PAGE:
An Author Interview - Cara Putman and Shadowed by Grace
I'm happy and thrilled to welcome a guest blogger today. Cara is not only an amazing writer, but she's a sweet friend. We share a love for all things World War II and while I prefer to get lost in a good book about it, she prefers to WRITE them. This is a good relationship we have. Her latest, Shadowed by Grace, is not only my current read but will be featured THIS FRIDAY on our blog for a book report and giveaway, AND AND AND AND! Cara is going to be guesting on my Facebook page, Monday, January 20th. We'll be doing little giveaways throughout the two hours and YOU our faithful readers and page followers, will get the chance to have that coffee shop chat with a great author that you all posted about wishing you could have! WAY COOL!
So, Cara is here today to share about her book and introduce herself.
Shadowed by Grace, your latest novel, involves a unique group of soldiers dedicated to saving art and architecture during WWII. What got you interested in the Monuments Men?
It was one of those God moments. I have deep respect and admiration for the men and women of the Greatest Generation, and I love telling their stories. Because of that, I’m always on the lookout for new ideas that will spark into a book. In the summer of 2010, I stumbled across a nonfiction book, Monuments Men, and was introduced to this small band of soldiers. Their stories captured me…and the art added a unique twist to the story. It became a story that burned in my heart to tell.
Shadowed by Grace focuses on some of the endeavors the Monuments Men undertook in Italy. I knew little of the Italian front and discovered a diary that gave voice to the Italian experience. That added with what I was learning about the efforts of the Monuments Men to save priceless monuments and paintings convinced me this was a story I wanted to write. Then I discovered the heroine and her search, and it became part of me. I love this story and am thrilled by the early reactions I’m hearing.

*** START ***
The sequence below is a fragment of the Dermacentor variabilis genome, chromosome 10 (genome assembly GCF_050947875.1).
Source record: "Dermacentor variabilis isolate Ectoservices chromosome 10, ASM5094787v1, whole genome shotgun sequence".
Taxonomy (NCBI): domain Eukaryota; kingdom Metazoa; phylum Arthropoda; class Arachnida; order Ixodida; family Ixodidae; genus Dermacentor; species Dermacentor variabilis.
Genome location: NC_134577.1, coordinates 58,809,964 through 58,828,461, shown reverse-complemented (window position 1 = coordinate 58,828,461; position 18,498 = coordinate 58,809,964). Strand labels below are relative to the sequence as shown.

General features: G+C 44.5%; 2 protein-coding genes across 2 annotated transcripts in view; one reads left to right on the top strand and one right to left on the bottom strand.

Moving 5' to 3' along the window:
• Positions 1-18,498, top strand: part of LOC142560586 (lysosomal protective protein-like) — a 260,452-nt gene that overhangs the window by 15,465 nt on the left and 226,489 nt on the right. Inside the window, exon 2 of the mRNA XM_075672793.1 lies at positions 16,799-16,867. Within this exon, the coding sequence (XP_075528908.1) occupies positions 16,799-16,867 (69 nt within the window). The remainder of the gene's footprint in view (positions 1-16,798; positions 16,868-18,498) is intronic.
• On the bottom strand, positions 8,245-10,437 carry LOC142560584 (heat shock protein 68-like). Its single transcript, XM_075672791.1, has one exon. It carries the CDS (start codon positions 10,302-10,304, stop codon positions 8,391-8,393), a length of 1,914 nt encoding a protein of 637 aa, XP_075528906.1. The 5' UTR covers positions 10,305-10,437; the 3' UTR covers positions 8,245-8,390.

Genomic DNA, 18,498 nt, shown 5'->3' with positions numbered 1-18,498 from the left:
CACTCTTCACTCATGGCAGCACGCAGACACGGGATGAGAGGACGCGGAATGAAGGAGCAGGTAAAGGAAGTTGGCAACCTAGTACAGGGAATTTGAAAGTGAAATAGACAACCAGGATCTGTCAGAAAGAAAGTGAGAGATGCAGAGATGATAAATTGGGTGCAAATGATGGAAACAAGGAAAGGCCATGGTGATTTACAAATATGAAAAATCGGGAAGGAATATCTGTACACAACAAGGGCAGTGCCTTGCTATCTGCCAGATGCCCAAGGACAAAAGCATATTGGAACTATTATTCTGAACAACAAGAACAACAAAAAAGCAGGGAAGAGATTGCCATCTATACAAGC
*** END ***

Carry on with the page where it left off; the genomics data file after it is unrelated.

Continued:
Are you an art buff or was that something you had to become more knowledgeable in to write the story?
I wasn’t an art buff until two things happened. 1) I took a tour at the National Gallery of Art in Washington, D.C. It was the tour where they take you to four paintings. Only four! But those four were amazing. Then 2) I took art history in college because I knew I would fail music appreciation. Even then I knew myself well enough to know I was a visual learner rather than audio. So when I discovered the Monuments Men it tied into the appreciation I already had for the great masters whose works were scattered all over Europe. Add in the grand buildings and cathedrals, and I could see how important it was to make an effort to preserve them in the first war of widespread aerial bombardment.
Rachel Justice is a photojournalist on her way to Italy to cover the war. But she’s really there to search for the father she never knew. She’s surprised that her journey includes a search for love and a search for her heavenly Father.
Scott Lindstrom is a museum curator assigned to the Monuments Men. He’s one of the elite group of men assigned the task of saving western civilization. In Italy the army didn’t know what to do with the Monuments Men, so his job was compounded and made even more difficult.
Part of what makes this story so unique is the fact that the heroine is a photojournalist. Not only was photojournalism a new discipline at the time, but few women were allowed to see the front lines. What kind of challenges did that pose for you while writing the book?
I wanted to create a unique job that a woman could have on or near the front lines. If she could be an artist in her own right, all the better. That made war photojournalist the perfect role for Rachel. I found it fascinating to research the women who filled those jobs. Everything from their dress to how they worked in the field had to be explored. Once I found a couple key books, it made it easier. But I didn’t know much about war correspondents until I started writing this book. It’s a good thing I love history and getting the details right.